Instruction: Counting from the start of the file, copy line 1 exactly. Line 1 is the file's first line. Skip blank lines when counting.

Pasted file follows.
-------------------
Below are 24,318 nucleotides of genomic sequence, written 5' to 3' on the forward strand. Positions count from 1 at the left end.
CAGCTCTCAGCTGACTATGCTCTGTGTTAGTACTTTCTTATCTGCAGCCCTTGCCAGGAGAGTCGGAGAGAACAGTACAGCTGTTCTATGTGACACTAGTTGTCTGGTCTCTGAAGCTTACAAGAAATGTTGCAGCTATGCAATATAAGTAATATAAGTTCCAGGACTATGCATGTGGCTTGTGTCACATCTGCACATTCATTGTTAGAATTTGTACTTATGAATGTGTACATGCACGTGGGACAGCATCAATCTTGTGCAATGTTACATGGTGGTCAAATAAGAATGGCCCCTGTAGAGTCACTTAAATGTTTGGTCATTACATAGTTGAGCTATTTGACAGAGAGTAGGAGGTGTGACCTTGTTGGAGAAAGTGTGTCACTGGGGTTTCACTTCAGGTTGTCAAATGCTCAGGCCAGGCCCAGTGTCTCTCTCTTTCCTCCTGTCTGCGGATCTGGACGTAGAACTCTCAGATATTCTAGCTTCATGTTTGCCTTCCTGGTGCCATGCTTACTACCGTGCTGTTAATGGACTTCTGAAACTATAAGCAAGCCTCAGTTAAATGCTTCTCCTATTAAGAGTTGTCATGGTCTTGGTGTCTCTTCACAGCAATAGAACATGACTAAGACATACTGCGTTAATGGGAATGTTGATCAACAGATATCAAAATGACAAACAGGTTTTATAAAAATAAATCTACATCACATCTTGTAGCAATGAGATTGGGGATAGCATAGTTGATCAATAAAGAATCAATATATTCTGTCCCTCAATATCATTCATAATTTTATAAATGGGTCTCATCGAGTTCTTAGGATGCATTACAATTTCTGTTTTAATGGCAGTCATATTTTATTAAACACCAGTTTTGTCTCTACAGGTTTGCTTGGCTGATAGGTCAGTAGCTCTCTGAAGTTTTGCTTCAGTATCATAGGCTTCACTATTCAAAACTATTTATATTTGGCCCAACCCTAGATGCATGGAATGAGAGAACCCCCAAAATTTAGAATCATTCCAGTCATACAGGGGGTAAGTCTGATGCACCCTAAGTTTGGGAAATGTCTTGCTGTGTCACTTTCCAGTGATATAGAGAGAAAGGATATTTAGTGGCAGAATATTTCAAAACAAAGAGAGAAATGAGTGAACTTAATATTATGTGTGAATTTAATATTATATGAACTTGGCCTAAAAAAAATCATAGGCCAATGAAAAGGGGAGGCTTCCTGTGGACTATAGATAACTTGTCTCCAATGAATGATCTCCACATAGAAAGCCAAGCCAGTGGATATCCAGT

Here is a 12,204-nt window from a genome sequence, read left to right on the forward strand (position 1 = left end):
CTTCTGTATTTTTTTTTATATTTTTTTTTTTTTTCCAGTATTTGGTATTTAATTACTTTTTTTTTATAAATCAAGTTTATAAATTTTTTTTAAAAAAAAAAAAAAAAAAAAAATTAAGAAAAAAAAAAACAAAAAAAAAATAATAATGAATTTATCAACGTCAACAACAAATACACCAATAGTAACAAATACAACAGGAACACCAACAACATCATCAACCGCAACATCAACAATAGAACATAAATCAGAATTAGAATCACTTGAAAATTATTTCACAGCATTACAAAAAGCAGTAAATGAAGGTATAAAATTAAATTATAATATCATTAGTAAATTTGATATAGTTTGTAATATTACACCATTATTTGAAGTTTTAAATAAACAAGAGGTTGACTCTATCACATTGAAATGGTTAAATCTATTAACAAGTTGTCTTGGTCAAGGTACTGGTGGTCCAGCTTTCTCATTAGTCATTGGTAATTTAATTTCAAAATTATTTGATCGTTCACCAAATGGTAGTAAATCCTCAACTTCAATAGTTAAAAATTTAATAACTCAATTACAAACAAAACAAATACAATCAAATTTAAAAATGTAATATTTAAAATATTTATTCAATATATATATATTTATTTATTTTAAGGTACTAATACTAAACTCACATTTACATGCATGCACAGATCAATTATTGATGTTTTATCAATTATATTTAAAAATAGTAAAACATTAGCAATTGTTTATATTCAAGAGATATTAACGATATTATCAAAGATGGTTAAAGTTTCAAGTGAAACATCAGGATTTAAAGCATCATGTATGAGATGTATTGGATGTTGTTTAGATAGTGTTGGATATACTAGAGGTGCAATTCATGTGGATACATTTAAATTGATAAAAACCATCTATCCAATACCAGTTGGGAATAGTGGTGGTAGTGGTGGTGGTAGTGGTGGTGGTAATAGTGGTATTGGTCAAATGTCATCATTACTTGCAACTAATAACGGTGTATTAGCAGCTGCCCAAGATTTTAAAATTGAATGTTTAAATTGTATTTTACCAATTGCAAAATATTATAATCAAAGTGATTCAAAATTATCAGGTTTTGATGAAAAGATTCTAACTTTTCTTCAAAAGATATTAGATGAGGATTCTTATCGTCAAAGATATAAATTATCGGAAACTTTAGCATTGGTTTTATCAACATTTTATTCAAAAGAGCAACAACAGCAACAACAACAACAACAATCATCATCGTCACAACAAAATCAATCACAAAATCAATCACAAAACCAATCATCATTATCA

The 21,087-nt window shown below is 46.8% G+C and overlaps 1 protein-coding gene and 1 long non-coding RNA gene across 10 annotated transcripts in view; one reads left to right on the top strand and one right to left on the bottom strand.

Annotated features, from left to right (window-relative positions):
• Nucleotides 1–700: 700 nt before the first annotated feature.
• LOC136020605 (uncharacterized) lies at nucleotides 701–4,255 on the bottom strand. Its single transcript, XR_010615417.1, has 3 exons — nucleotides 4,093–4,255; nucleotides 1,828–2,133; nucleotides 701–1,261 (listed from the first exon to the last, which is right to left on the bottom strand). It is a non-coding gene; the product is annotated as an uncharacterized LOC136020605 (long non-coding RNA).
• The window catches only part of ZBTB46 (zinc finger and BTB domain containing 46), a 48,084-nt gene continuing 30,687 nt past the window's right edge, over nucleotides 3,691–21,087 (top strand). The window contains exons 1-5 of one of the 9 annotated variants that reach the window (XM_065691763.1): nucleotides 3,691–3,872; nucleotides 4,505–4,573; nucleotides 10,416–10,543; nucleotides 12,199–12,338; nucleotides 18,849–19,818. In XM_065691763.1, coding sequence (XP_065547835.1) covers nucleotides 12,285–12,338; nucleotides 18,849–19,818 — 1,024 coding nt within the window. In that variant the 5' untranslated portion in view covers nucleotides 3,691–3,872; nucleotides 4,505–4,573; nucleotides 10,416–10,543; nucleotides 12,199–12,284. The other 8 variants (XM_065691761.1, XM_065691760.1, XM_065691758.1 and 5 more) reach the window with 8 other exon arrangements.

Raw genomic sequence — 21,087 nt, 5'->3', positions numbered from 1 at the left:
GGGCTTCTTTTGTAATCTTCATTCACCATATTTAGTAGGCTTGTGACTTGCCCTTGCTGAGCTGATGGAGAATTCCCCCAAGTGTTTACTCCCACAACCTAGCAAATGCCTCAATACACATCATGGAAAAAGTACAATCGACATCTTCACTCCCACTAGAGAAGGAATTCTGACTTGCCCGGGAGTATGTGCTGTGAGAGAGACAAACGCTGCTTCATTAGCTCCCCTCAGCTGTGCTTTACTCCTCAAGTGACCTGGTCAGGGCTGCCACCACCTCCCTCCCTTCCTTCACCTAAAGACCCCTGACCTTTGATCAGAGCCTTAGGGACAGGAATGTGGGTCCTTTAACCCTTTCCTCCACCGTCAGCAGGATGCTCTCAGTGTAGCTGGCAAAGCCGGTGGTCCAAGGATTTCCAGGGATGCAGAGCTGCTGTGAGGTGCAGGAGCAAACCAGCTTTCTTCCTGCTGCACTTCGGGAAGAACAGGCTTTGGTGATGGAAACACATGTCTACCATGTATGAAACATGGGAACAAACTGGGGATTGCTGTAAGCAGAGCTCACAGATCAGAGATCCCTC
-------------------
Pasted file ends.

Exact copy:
Below are 24,318 nucleotides of genomic sequence, written 5' to 3' on the forward strand. Positions count from 1 at the left end.